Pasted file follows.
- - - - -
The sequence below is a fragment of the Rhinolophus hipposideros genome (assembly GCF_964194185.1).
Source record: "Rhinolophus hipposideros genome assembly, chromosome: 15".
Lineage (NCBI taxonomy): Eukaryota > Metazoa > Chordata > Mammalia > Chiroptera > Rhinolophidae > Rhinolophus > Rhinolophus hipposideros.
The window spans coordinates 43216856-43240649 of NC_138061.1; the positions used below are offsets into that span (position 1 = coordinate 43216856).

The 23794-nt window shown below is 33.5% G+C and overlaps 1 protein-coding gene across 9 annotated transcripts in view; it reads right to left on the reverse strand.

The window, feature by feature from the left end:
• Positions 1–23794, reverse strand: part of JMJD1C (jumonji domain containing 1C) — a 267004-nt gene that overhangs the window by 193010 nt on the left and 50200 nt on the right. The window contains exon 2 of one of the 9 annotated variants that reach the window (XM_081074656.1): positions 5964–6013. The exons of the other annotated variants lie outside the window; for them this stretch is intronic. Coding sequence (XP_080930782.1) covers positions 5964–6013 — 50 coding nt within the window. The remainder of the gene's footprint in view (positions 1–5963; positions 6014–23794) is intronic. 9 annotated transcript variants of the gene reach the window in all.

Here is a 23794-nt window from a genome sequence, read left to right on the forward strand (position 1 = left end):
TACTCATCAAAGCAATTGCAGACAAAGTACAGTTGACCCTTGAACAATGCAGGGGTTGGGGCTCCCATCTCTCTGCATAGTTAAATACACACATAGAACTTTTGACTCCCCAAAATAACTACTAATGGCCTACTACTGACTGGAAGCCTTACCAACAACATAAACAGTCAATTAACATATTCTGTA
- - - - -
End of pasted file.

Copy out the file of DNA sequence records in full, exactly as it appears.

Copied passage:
The sequence below is a fragment of the Rhinolophus hipposideros genome (assembly GCF_964194185.1).
Source record: "Rhinolophus hipposideros genome assembly, chromosome: 15".
Lineage (NCBI taxonomy): Eukaryota > Metazoa > Chordata > Mammalia > Chiroptera > Rhinolophidae > Rhinolophus > Rhinolophus hipposideros.
The window spans coordinates 43216856-43240649 of NC_138061.1; the positions used below are offsets into that span (position 1 = coordinate 43216856).

The 23794-nt window shown below is 33.5% G+C and overlaps 1 protein-coding gene across 9 annotated transcripts in view; it reads right to left on the reverse strand.

The window, feature by feature from the left end:
• Positions 1–23794, reverse strand: part of JMJD1C (jumonji domain containing 1C) — a 267004-nt gene that overhangs the window by 193010 nt on the left and 50200 nt on the right. The window contains exon 2 of one of the 9 annotated variants that reach the window (XM_081074656.1): positions 5964–6013. The exons of the other annotated variants lie outside the window; for them this stretch is intronic. Coding sequence (XP_080930782.1) covers positions 5964–6013 — 50 coding nt within the window. The remainder of the gene's footprint in view (positions 1–5963; positions 6014–23794) is intronic. 9 annotated transcript variants of the gene reach the window in all.

Here is a 23794-nt window from a genome sequence, read left to right on the forward strand (position 1 = left end):
TACTCATCAAAGCAATTGCAGACAAAGTACAGTTGACCCTTGAACAATGCAGGGGTTGGGGCTCCCATCTCTCTGCATAGTTAAATACACACATAGAACTTTTGACTCCCCAAAATAACTACTAATGGCCTACTACTGACTGGAAGCCTTACCAACAACATAAACAGTCAATTAACATATTCTGTA